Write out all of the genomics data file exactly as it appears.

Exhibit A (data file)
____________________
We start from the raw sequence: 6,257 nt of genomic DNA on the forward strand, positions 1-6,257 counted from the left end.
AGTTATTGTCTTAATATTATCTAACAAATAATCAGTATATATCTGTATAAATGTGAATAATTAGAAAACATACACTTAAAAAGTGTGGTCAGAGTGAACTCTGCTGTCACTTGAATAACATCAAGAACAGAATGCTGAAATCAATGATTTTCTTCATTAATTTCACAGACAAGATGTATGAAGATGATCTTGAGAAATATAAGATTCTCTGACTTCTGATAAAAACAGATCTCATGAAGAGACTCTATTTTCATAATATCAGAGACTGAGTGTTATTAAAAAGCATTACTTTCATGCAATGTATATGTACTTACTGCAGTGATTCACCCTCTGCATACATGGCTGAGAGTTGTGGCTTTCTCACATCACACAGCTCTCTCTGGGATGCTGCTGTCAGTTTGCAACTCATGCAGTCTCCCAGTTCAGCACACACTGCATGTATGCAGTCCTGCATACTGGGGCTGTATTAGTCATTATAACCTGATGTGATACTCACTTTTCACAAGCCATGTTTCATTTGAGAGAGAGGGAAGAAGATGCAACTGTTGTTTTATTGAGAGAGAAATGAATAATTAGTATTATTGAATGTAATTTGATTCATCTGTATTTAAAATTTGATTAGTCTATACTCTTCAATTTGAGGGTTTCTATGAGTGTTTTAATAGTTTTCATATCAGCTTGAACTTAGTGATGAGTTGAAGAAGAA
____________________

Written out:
We start from the raw sequence: 6,257 nt of genomic DNA on the forward strand, positions 1-6,257 counted from the left end.
AGTTATTGTCTTAATATTATCTAACAAATAATCAGTATATATCTGTATAAATGTGAATAATTAGAAAACATACACTTAAAAAGTGTGGTCAGAGTGAACTCTGCTGTCACTTGAATAACATCAAGAACAGAATGCTGAAATCAATGATTTTCTTCATTAATTTCACAGACAAGATGTATGAAGATGATCTTGAGAAATATAAGATTCTCTGACTTCTGATAAAAACAGATCTCATGAAGAGACTCTATTTTCATAATATCAGAGACTGAGTGTTATTAAAAAGCATTACTTTCATGCAATGTATATGTACTTACTGCAGTGATTCACCCTCTGCATACATGGCTGAGAGTTGTGGCTTTCTCACATCACACAGCTCTCTCTGGGATGCTGCTGTCAGTTTGCAACTCATGCAGTCTCCCAGTTCAGCACACACTGCATGTATGCAGTCCTGCATACTGGGGCTGTATTAGTCATTATAACCTGATGTGATACTCACTTTTCACAAGCCATGTTTCATTTGAGAGAGAGGGAAGAAGATGCAACTGTTGTTTTATTGAGAGAGAAATGAATAATTAGTATTATTGAATGTAATTTGATTCATCTGTATTTAAAATTTGATTAGTCTATACTCTTCAATTTGAGGGTTTCTATGAGTGTTTTAATAGTTTTCATATCAGCTTGAACTTAGTGATGAGTTGAAGAAGAA